Recently I was given an old DECserver 200/MC. This is a device that connects serial ports on the DECserver over an Ethernet LAN to one or more VMS computers. It uses a protocol called LAT, which stands for Local Area Terminal. When I used VAXen many years ago I remember using LAT to connect from a terminal to various machines.
This particular DECserver has 8 25-pin serial ports and an AUI connector for the LAN. I found some information somewhere on the web that told me the first serial port was the console port, so I connected a VT420 to it and plugged in the power (there is no on/off switch). I got nothing on the screen. Then I connected the console port to my Windows PC and ran my terminal emulator, when I did this I got some garbage characters. I checked the serial line settings on the VT420 and on my PC, they were both set to 9600,N,8,1. At this point I was beginning to suspect a faulty DECserver.
Then, thanks to a posting on comp.os.vms, I discovered that there is a way to reset the DECserver to factory settings. To do this I pressed and held the reset button while I powered on the DECserver, I held the button down for a good 30 seconds and then let go. After that the console port burst into life. I learned several things at this point: The DECserver serial line settings can be changed, it can remember the settings for a very long time without power (I am guessing it uses NVRAM rather than a battery), and my VT420 is faulty!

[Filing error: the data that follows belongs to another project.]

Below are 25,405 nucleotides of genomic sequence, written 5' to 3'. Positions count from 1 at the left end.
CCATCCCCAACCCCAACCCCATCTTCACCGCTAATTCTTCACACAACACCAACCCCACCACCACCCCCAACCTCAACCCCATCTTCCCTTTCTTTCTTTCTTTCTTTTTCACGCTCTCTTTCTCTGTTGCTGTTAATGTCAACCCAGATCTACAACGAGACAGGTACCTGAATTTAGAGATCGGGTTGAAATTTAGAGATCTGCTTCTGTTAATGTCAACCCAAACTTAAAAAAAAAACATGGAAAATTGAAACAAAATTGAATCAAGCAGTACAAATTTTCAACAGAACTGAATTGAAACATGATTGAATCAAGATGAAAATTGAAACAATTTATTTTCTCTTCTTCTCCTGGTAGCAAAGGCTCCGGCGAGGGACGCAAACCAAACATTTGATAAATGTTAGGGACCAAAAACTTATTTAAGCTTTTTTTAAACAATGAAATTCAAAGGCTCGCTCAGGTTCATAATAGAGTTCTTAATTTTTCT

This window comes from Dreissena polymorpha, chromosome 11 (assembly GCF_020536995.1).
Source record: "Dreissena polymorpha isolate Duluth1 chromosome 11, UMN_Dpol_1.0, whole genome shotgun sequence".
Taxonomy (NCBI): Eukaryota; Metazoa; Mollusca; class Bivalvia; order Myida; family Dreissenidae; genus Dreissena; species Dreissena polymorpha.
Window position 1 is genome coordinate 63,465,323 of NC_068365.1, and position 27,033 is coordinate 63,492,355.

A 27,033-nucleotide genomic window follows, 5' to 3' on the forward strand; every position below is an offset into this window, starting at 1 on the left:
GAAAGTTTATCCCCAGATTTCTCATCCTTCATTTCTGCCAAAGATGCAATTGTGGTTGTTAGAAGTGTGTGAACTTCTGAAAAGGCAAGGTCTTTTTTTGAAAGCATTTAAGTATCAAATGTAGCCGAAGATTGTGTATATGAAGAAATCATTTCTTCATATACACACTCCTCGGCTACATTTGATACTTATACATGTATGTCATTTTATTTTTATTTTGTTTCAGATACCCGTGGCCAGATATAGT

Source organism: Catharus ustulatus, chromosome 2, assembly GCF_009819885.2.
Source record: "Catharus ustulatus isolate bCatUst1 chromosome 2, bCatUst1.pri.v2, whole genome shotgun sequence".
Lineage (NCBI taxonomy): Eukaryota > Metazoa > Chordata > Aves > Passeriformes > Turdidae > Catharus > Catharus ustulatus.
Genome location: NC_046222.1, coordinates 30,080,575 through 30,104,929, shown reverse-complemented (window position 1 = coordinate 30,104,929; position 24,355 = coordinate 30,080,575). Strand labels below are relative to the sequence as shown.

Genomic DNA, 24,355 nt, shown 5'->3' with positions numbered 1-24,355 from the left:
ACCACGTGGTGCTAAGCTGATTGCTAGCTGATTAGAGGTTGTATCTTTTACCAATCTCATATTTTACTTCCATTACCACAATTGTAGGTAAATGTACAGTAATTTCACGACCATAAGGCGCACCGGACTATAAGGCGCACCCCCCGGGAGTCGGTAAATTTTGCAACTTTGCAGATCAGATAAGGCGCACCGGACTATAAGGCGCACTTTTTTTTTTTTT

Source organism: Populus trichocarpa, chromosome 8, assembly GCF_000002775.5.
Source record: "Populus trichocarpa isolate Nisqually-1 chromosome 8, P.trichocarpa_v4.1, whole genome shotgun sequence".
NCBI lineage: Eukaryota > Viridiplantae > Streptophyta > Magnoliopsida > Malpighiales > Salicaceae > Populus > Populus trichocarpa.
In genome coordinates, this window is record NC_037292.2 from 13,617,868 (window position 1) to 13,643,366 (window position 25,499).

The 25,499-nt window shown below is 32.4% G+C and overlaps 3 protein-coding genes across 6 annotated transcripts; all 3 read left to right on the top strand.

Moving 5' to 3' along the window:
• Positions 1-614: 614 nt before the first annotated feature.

I could now see from the console that the DECserver was trying to download firmware. It seems that the DECserver does not have all the software onboard. Instead it uses MOP (Maintenance and Operations Protocol) to download the firmware from a computer on the network. So my next challenge was to get it to do this. I went down some blind alleys before getting this right. Allow me to explain.
I found a Hoffman Labs web page at http://126.96.36.199/node/183 (please don’t ask me why the URL uses an IP address, I don’t know) that explained how to set up DECservers and I noticed that it mentioned DECnet. So, the first thing I did was to go and find out how to set that up. At first I thought I would use the most recent version, which is Phase V, but I found it somewhat impenetrable, and on the advice of experts on comp.os.vms, I decided to switch back to Phase IV instead. Phase IV is much easier to install, configure and maintain, and I am also told it uses a lot less memory.
The blind alley that I went down was that I did not apparently need to configure DECnet at all (I mean get it to the point where I can use SET HOST etc), but some DECnet components are used (in Phase IV at least). Nevertheless I decided to set up DECnet anyway and will add a blog entry about this another day. I am not sure what the minimum necessary steps are, I suspect that it might be to just install DECnet and then change SYSTARTUP_VMS.COM to uncomment the START/NETWORK DECNET line, but I have not tried this. One other thing to be aware of is that if, like me, you are also using TCP/IP, then you must not be running TCP/IP at the time that you start DECnet, and indeed this is the order in which things are done in SYSTARTUP_VMS.COM. This is apparently because DECnet Phase IV wants to change the physical address of the network interface to a number derived from SCSSYSTEMID, which is also related to the DECnet address.